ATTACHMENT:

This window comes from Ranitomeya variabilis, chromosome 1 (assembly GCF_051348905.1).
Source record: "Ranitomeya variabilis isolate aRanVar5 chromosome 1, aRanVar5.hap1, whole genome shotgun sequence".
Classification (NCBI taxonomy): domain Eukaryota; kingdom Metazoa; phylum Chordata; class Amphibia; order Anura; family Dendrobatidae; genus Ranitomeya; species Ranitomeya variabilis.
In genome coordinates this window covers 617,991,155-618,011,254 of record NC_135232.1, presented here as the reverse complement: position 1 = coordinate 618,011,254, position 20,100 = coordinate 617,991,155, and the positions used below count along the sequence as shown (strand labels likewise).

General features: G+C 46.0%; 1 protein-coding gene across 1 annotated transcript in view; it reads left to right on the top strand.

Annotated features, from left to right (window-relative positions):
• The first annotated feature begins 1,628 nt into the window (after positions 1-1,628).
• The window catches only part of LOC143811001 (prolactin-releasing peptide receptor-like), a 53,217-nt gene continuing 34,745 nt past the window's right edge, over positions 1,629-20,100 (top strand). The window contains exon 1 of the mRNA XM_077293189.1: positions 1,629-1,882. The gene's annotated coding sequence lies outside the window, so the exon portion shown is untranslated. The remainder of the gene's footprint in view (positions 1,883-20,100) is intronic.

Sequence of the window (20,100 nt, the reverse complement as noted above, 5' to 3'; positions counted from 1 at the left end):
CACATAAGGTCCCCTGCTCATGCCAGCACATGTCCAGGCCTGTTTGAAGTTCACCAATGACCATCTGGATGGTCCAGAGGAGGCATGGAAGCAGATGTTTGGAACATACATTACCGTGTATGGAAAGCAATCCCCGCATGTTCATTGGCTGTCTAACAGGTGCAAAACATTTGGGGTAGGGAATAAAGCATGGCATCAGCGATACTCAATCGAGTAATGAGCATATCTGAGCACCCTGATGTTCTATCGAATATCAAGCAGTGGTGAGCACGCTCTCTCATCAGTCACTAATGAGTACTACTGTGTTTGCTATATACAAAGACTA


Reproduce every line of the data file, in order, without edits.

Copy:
This window comes from Ranitomeya variabilis, chromosome 1 (assembly GCF_051348905.1).
Source record: "Ranitomeya variabilis isolate aRanVar5 chromosome 1, aRanVar5.hap1, whole genome shotgun sequence".
Classification (NCBI taxonomy): domain Eukaryota; kingdom Metazoa; phylum Chordata; class Amphibia; order Anura; family Dendrobatidae; genus Ranitomeya; species Ranitomeya variabilis.
In genome coordinates this window covers 617,991,155-618,011,254 of record NC_135232.1, presented here as the reverse complement: position 1 = coordinate 618,011,254, position 20,100 = coordinate 617,991,155, and the positions used below count along the sequence as shown (strand labels likewise).

General features: G+C 46.0%; 1 protein-coding gene across 1 annotated transcript in view; it reads left to right on the top strand.

Annotated features, from left to right (window-relative positions):
• The first annotated feature begins 1,628 nt into the window (after positions 1-1,628).
• The window catches only part of LOC143811001 (prolactin-releasing peptide receptor-like), a 53,217-nt gene continuing 34,745 nt past the window's right edge, over positions 1,629-20,100 (top strand). The window contains exon 1 of the mRNA XM_077293189.1: positions 1,629-1,882. The gene's annotated coding sequence lies outside the window, so the exon portion shown is untranslated. The remainder of the gene's footprint in view (positions 1,883-20,100) is intronic.

Sequence of the window (20,100 nt, the reverse complement as noted above, 5' to 3'; positions counted from 1 at the left end):
CACATAAGGTCCCCTGCTCATGCCAGCACATGTCCAGGCCTGTTTGAAGTTCACCAATGACCATCTGGATGGTCCAGAGGAGGCATGGAAGCAGATGTTTGGAACATACATTACCGTGTATGGAAAGCAATCCCCGCATGTTCATTGGCTGTCTAACAGGTGCAAAACATTTGGGGTAGGGAATAAAGCATGGCATCAGCGATACTCAATCGAGTAATGAGCATATCTGAGCACCCTGATGTTCTATCGAATATCAAGCAGTGGTGAGCACGCTCTCTCATCAGTCACTAATGAGTACTACTGTGTTTGCTATATACAAAGACTA